'I Love God, Even Though God Is Not Real'


The best part about writing a parenting blog? Sometimes your kid composes the blog for you. Remember the time she drew a picture of God, and it turned out looking like a yellow cyclops with male pattern baldness and a handlebar mustache? Good times.

Well, it happened again this week when Maxine walked into my room while I was getting dressed and showed me this little goody. If you're not familiar with kindergarten composition, it's meant to say: "I love God, even though God is not real."

See what I mean? Silver platter.

So here's the story.

It's Monday morning, and I'm telling Maxine about Eid al-Adha, which I wrote about for Monday's blog. I'm explaining how Muslims all over the world are celebrating a holiday that consists of sharing meat with people who don't have food, etc. I ask her if she wants to hear the "God Story" about how the holiday came to be, and she answers with an enthusiastic "Yes!" So I tell her about Abraham and his willingness to sacrifice his son to God. The name Abraham rings a bell for her, and she asks if she can get down her "God Book" (which is what she calls her beginner's Bible) and flips through the pages looking for Abraham.

He's, of course, hard to find because every other man pictured in this book is a middle-aged white guy with a long beard, but we eventually find him and she's thrilled. Then she goes on to show me a picture of Noah and his ark and insist that it's a picture of "God making the world." At that point, I duck out of the room to get dressed, and leave her chatting happily to herself about God and Abraham.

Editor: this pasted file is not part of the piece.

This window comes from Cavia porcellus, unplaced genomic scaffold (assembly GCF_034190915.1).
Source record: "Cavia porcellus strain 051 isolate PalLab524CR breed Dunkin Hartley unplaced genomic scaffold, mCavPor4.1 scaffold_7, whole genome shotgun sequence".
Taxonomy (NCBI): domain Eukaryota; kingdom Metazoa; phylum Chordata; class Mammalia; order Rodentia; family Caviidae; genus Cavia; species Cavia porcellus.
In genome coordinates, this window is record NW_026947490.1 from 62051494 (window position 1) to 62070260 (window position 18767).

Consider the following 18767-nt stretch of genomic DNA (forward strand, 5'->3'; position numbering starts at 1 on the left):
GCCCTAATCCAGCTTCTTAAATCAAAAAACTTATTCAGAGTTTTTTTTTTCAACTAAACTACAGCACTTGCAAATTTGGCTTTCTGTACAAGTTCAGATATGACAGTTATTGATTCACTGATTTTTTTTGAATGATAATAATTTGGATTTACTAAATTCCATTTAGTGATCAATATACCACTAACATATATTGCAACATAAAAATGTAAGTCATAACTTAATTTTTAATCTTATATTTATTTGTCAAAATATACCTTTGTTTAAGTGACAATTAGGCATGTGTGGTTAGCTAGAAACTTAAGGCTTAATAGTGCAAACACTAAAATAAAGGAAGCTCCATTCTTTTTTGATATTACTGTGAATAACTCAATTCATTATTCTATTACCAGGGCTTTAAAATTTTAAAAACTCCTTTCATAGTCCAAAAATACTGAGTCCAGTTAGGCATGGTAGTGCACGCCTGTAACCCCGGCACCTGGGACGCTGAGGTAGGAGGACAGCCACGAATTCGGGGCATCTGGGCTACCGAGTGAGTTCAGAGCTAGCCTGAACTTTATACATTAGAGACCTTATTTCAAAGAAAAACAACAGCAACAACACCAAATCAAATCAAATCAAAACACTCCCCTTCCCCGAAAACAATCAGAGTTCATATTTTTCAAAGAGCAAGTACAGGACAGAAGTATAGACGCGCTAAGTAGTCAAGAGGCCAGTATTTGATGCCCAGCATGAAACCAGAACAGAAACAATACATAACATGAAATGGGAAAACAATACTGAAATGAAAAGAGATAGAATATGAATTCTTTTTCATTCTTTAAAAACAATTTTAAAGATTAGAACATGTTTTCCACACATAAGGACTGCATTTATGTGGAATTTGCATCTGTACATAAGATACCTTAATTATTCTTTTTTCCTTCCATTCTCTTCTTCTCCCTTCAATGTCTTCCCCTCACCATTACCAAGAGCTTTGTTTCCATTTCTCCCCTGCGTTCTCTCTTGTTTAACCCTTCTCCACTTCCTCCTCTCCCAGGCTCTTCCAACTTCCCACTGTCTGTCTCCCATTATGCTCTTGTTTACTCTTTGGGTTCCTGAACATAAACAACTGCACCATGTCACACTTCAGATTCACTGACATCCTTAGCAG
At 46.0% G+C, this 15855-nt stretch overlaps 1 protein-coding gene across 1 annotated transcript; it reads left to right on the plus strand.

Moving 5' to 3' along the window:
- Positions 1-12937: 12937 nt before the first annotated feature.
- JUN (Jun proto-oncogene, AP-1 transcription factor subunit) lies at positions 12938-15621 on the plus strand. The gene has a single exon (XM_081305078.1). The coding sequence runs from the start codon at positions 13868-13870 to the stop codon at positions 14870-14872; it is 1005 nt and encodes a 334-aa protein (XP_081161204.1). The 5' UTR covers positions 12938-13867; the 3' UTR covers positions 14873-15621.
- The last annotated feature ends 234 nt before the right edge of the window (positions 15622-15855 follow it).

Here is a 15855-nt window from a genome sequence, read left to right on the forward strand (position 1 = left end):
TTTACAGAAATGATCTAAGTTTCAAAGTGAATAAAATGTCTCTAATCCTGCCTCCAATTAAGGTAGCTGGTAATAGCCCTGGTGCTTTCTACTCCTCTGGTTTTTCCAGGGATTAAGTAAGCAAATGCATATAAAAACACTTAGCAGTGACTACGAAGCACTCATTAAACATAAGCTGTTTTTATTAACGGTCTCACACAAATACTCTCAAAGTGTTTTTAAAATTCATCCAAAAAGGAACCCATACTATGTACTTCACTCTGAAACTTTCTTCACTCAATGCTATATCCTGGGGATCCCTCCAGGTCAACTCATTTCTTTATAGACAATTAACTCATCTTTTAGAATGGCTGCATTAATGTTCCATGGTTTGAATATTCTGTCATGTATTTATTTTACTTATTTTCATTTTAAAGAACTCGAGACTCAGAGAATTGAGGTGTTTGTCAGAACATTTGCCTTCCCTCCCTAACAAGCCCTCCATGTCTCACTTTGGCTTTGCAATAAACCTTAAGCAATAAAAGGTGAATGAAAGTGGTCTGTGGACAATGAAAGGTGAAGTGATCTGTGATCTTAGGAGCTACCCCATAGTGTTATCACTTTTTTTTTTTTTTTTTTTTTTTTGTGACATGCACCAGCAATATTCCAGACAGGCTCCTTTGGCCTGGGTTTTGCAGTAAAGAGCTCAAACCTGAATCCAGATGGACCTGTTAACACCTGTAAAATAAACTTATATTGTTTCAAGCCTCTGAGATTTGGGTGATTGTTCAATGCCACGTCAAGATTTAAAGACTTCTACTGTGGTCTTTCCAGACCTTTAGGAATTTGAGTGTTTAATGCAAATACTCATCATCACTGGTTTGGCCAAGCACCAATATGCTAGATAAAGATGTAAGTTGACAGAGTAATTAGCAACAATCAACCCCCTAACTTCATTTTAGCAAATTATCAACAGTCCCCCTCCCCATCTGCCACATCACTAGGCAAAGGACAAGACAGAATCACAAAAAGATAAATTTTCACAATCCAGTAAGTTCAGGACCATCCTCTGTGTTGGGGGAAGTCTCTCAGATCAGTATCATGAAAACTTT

After about five minutes, she comes waltzing into my room.

"Mommy, look what I made!"

She hands me the above message, and does me the enormous favor of reading that last part aloud.

My first reaction is to recoil a bit. Oh shit, I think. Are my own beliefs indoctrinating her to be a nonbeliever? Is she bothered, on some level, by my lack of religion? Is she trying, in her 6-year-old way, to open up a more serious conversation?

But my second reaction — which is almost always a better one — is to, you know, chill out. My daughter has just made me some artwork, I remind myself, and she's come to show it to me.

"That's awesome, babe! I love it," I say.

She beams proudly, and announces she's going to tape it to my bedroom door.

"So you don't think God is real?" I ask.

"Nope," she says. "Do you?"

What can I say?


She affixes her message to my door with tape and walks away. I swear to you, she has a spring in her step.

I know Maxine will change her mind about her belief in God — probably dozens of times! — before she's an adult. And that's great with me. But I can't tell you how happy I am that she made this.

And, no, to answer your question, it is NOT just because I was able to get a blog out of it. I mean really, people. There are lots of reasons ...

... that ...

... there would be ...

... I just need to ...

Okay, fine. It's all about the blog.

What God Looks Like (Surprising, I know)


Maxine found some glitter glue and a piece of typing paper in her room yesterday and created some fold-over art. You know the kind — those Rorschachian ink-blot pictures that usually come out looking a lot like butterflies. When she’d finished, she brought out her work and laid it on the table next to me.

“This one is God,” she said.

“Wow!” I said, because that was completely unexpected. “Cool!”

She walked away, proud of herself, while I inspected the picture.

I’ve always wanted to know what God was meant to look like. And now I do. He's a yellow cyclops with male pattern baldness and a handlebar mustache.

(Or maybe I'm just reading into it.)